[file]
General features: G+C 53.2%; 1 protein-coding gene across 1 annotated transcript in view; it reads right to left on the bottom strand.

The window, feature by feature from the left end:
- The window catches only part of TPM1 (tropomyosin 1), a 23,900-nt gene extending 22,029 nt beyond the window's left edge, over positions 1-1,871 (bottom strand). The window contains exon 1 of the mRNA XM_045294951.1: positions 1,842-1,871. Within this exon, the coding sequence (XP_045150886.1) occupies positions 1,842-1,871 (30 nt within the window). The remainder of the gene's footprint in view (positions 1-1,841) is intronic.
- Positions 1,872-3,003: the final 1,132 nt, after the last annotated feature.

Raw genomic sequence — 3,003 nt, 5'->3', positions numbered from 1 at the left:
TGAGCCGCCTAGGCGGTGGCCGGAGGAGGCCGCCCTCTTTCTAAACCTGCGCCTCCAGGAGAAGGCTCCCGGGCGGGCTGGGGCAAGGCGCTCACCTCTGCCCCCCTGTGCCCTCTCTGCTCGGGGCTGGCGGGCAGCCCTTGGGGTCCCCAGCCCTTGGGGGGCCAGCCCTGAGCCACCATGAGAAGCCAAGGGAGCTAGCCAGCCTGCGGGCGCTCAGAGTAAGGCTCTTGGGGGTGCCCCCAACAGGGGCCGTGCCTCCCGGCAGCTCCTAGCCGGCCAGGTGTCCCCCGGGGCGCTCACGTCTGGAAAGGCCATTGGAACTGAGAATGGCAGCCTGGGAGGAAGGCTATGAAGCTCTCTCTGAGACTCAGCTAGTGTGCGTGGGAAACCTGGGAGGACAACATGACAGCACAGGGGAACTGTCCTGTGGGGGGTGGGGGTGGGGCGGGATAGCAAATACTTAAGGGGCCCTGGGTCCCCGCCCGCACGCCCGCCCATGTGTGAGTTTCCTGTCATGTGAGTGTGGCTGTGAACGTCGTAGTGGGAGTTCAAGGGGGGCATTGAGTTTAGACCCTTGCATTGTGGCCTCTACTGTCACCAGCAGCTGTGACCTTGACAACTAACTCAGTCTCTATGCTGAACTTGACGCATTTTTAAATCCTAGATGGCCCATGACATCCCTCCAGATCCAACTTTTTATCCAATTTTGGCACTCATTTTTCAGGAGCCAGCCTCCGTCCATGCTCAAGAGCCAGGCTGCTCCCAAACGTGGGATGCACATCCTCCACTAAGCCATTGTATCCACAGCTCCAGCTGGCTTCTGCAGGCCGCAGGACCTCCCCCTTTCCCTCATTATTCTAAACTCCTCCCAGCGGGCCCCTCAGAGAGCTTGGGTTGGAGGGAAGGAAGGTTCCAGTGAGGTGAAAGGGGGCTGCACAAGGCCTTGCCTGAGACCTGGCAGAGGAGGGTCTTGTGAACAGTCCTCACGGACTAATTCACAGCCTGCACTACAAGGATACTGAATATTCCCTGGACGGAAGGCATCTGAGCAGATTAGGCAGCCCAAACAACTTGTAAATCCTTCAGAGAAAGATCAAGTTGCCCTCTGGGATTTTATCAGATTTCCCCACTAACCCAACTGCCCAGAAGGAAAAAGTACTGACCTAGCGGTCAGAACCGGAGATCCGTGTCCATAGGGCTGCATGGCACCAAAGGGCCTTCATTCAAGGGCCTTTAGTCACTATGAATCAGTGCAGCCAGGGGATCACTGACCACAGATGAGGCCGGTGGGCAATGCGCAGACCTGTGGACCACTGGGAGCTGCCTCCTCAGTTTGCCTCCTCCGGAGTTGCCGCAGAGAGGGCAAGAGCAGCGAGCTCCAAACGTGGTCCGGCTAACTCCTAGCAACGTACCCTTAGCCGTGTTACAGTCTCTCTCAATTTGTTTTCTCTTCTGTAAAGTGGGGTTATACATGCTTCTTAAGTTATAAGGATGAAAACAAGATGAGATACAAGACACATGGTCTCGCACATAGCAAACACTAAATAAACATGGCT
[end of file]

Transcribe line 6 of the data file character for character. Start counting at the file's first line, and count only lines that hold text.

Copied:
TGAGCCGCCTAGGCGGTGGCCGGAGGAGGCCGCCCTCTTTCTAAACCTGCGCCTCCAGGAGAAGGCTCCCGGGCGGGCTGGGGCAAGGCGCTCACCTCTGCCCCCCTGTGCCCTCTCTGCTCGGGGCTGGCGGGCAGCCCTTGGGGTCCCCAGCCCTTGGGGGGCCAGCCCTGAGCCACCATGAGAAGCCAAGGGAGCTAGCCAGCCTGCGGGCGCTCAGAGTAAGGCTCTTGGGGGTGCCCCCAACAGGGGCCGTGCCTCCCGGCAGCTCCTAGCCGGCCAGGTGTCCCCCGGGGCGCTCACGTCTGGAAAGGCCATTGGAACTGAGAATGGCAGCCTGGGAGGAAGGCTATGAAGCTCTCTCTGAGACTCAGCTAGTGTGCGTGGGAAACCTGGGAGGACAACATGACAGCACAGGGGAACTGTCCTGTGGGGGGTGGGGGTGGGGCGGGATAGCAAATACTTAAGGGGCCCTGGGTCCCCGCCCGCACGCCCGCCCATGTGTGAGTTTCCTGTCATGTGAGTGTGGCTGTGAACGTCGTAGTGGGAGTTCAAGGGGGGCATTGAGTTTAGACCCTTGCATTGTGGCCTCTACTGTCACCAGCAGCTGTGACCTTGACAACTAACTCAGTCTCTATGCTGAACTTGACGCATTTTTAAATCCTAGATGGCCCATGACATCCCTCCAGATCCAACTTTTTATCCAATTTTGGCACTCATTTTTCAGGAGCCAGCCTCCGTCCATGCTCAAGAGCCAGGCTGCTCCCAAACGTGGGATGCACATCCTCCACTAAGCCATTGTATCCACAGCTCCAGCTGGCTTCTGCAGGCCGCAGGACCTCCCCCTTTCCCTCATTATTCTAAACTCCTCCCAGCGGGCCCCTCAGAGAGCTTGGGTTGGAGGGAAGGAAGGTTCCAGTGAGGTGAAAGGGGGCTGCACAAGGCCTTGCCTGAGACCTGGCAGAGGAGGGTCTTGTGAACAGTCCTCACGGACTAATTCACAGCCTGCACTACAAGGATACTGAATATTCCCTGGACGGAAGGCATCTGAGCAGATTAGGCAGCCCAAACAACTTGTAAATCCTTCAGAGAAAGATCAAGTTGCCCTCTGGGATTTTATCAGATTTCCCCACTAACCCAACTGCCCAGAAGGAAAAAGTACTGACCTAGCGGTCAGAACCGGAGATCCGTGTCCATAGGGCTGCATGGCACCAAAGGGCCTTCATTCAAGGGCCTTTAGTCACTATGAATCAGTGCAGCCAGGGGATCACTGACCACAGATGAGGCCGGTGGGCAATGCGCAGACCTGTGGACCACTGGGAGCTGCCTCCTCAGTTTGCCTCCTCCGGAGTTGCCGCAGAGAGGGCAAGAGCAGCGAGCTCCAAACGTGGTCCGGCTAACTCCTAGCAACGTACCCTTAGCCGTGTTACAGTCTCTCTCAATTTGTTTTCTCTTCTGTAAAGTGGGGTTATACATGCTTCTTAAGTTATAAGGATGAAAACAAGATGAGATACAAGACACATGGTCTCGCACATAGCAAACACTAAATAAACATGGCT